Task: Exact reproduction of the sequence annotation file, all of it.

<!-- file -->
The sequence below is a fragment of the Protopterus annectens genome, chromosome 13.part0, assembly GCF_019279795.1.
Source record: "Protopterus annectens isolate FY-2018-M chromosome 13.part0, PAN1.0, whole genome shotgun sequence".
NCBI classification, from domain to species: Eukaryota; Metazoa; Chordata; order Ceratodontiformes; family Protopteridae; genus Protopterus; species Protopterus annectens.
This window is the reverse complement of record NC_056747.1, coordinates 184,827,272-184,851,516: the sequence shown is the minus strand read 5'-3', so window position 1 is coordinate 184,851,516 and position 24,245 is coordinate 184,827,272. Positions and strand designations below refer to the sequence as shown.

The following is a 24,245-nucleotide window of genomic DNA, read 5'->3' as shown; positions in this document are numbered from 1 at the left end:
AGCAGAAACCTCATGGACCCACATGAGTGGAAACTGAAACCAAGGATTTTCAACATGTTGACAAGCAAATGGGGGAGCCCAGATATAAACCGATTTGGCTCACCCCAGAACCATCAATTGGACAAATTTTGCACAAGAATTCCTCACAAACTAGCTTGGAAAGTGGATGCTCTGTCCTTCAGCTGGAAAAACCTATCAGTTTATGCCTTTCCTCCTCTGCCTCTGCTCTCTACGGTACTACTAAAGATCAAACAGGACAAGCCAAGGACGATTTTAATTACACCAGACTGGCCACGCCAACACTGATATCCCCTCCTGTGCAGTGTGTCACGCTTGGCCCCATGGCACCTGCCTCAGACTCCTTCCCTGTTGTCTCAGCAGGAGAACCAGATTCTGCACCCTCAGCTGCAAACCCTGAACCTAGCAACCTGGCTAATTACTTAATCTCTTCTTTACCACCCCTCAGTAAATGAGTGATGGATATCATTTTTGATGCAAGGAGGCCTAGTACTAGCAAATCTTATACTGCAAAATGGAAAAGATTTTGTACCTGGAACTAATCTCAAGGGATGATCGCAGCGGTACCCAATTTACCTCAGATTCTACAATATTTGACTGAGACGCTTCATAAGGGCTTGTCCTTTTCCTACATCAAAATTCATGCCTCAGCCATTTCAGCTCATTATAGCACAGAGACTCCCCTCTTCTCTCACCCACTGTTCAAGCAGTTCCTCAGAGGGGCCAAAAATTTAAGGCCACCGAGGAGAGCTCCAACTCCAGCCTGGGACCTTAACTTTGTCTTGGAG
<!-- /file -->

The sequence below is a fragment of the Protopterus annectens genome, chromosome 13.part0, assembly GCF_019279795.1.
Source record: "Protopterus annectens isolate FY-2018-M chromosome 13.part0, PAN1.0, whole genome shotgun sequence".
NCBI classification, from domain to species: Eukaryota; Metazoa; Chordata; order Ceratodontiformes; family Protopteridae; genus Protopterus; species Protopterus annectens.
This window is the reverse complement of record NC_056747.1, coordinates 184,827,272-184,851,516: the sequence shown is the minus strand read 5'-3', so window position 1 is coordinate 184,851,516 and position 24,245 is coordinate 184,827,272. Positions and strand designations below refer to the sequence as shown.

The following is a 24,245-nucleotide window of genomic DNA, read 5'->3' as shown; positions in this document are numbered from 1 at the left end:
AGCAGAAACCTCATGGACCCACATGAGTGGAAACTGAAACCAAGGATTTTCAACATGTTGACAAGCAAATGGGGGAGCCCAGATATAAACCGATTTGGCTCACCCCAGAACCATCAATTGGACAAATTTTGCACAAGAATTCCTCACAAACTAGCTTGGAAAGTGGATGCTCTGTCCTTCAGCTGGAAAAACCTATCAGTTTATGCCTTTCCTCCTCTGCCTCTGCTCTCTACGGTACTACTAAAGATCAAACAGGACAAGCCAAGGACGATTTTAATTACACCAGACTGGCCACGCCAACACTGATATCCCCTCCTGTGCAGTGTGTCACGCTTGGCCCCATGGCACCTGCCTCAGACTCCTTCCCTGTTGTCTCAGCAGGAGAACCAGATTCTGCACCCTCAGCTGCAAACCCTGAACCTAGCAACCTGGCTAATTACTTAATCTCTTCTTTACCACCCCTCAGTAAATGAGTGATGGATATCATTTTTGATGCAAGGAGGCCTAGTACTAGCAAATCTTATACTGCAAAATGGAAAAGATTTTGTACCTGGAACTAATCTCAAGGGATGATCGCAGCGGTACCCAATTTACCTCAGATTCTACAATATTTGACTGAGACGCTTCATAAGGGCTTGTCCTTTTCCTACATCAAAATTCATGCCTCAGCCATTTCAGCTCATTATAGCACAGAGACTCCCCTCTTCTCTCACCCACTGTTCAAGCAGTTCCTCAGAGGGGCCAAAAATTTAAGGCCACCGAGGAGAGCTCCAACTCCAGCCTGGGACCTTAACTTTGTCTTGGAG